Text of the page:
The Torsen differential works just like a conventional differential, but can lock up if a torque imbalance occurs, the maximum ratio of torque imbalance being defined by the torque bias ratio (TBR).[2] When a Torsen has a 3:1 TBR, that means that one side of the differential can handle up to 34 while the other side would have to only handle 14 of applied torque. During acceleration under asymmetric traction conditions, so long as the higher traction side can handle the higher applied torque, no relative wheelspin will occur. When the traction difference exceeds the TBR, the slower output side of the differential receives the tractive torque of the faster wheel multiplied by the TBR; any extra torque remaining from applied torque contributes to the angular acceleration of the faster output side of the differential.

The TBR should not be confused with the uneven torque-split feature in the planetary-type Torsen III. The planetary gearset allows a Torsen III center differential to distribute torque unevenly between front and rear axles during normal (full traction) operation without inducing wind-up in the drivetrain. This feature is independent of the torque bias ratio.

Torsens in front and/or rear axles[edit]

When a vehicle is in a turn, the outer wheel will rotate faster than the inner wheel. Friction in the differential will oppose motion, and that will work to slow the faster side and speed up the slower/inner side. This leads to asymmetric torque distributions in drive wheels, matching the TBR. Cornering in this manner will reduce the torque applied to the outer tire, leading to possibly greater cornering power, unless the inner wheel is overpowered (which is easier to do than with an open differential). When the inner tire (which has less traction due to weight transfer from lateral acceleration) is overpowered, it angularly accelerates up to the outer wheel speed (small percent wheel spin) and the differential locks, and if the traction difference does not exceed the TBR, the outer wheel will then have a higher torque applied to it. If the traction difference exceeds the TBR, the outer tire gets the tractive torque of the inner wheel multiplied by the TBR, and the remaining applied torque to the differential contributes to wheel spin up.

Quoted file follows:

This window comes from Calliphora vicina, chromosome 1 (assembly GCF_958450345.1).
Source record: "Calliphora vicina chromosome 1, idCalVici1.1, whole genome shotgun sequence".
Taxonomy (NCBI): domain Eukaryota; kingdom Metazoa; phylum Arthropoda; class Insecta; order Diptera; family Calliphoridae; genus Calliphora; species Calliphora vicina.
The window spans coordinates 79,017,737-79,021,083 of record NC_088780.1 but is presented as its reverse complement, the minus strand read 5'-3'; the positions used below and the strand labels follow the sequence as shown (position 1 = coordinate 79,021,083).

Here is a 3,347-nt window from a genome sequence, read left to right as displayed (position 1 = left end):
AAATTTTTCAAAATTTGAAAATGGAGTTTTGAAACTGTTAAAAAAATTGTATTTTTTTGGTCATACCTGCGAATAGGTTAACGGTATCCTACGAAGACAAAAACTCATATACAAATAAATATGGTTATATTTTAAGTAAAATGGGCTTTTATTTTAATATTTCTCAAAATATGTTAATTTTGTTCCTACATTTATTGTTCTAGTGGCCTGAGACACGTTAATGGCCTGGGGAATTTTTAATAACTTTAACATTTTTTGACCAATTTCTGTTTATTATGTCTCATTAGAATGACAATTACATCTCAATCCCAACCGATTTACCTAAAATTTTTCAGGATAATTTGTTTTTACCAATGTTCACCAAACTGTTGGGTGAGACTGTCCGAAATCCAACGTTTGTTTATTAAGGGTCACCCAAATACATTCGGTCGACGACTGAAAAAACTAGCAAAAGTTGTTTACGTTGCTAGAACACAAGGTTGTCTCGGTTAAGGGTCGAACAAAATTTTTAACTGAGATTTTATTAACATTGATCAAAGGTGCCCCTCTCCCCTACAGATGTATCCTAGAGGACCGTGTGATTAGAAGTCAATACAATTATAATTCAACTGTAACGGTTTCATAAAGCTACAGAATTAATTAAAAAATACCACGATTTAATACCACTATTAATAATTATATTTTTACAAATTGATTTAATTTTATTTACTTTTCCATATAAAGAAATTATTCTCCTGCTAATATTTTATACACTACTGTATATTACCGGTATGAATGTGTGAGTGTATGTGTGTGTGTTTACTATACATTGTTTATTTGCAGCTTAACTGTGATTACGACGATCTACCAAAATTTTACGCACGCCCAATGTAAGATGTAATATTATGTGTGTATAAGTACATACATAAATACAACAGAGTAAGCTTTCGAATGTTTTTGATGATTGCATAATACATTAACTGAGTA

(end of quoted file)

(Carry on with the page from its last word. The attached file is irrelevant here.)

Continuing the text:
When a Torsen differential is employed, the slower-moving wheel always receives more torque than the faster-moving wheel. The Torsen T-2R RaceMaster is the only Torsen to have a preload clutch. So, even if a wheel is airborne, torque is applied to the other side. If one wheel were raised in the air, the regular Torsen units would act like an open differential, and no torque would be transferred to the other wheel. This is where the parking brake "trick" can help out. If the parking brake is applied, assuming that the parking brake applies even resistance to each side, then the drag to the airborne side is "multiplied" through the differential, and TBR times the drag torque is applied to the other side. So, the ground side would see (TBR X drag torque) minus drag torque, and that may restore motion either forward or in reverse. In Hummer/HMMWV applications, there are both front and rear Torsen differentials, so the use of the main brakes will operate this "trick" on both axles simultaneously.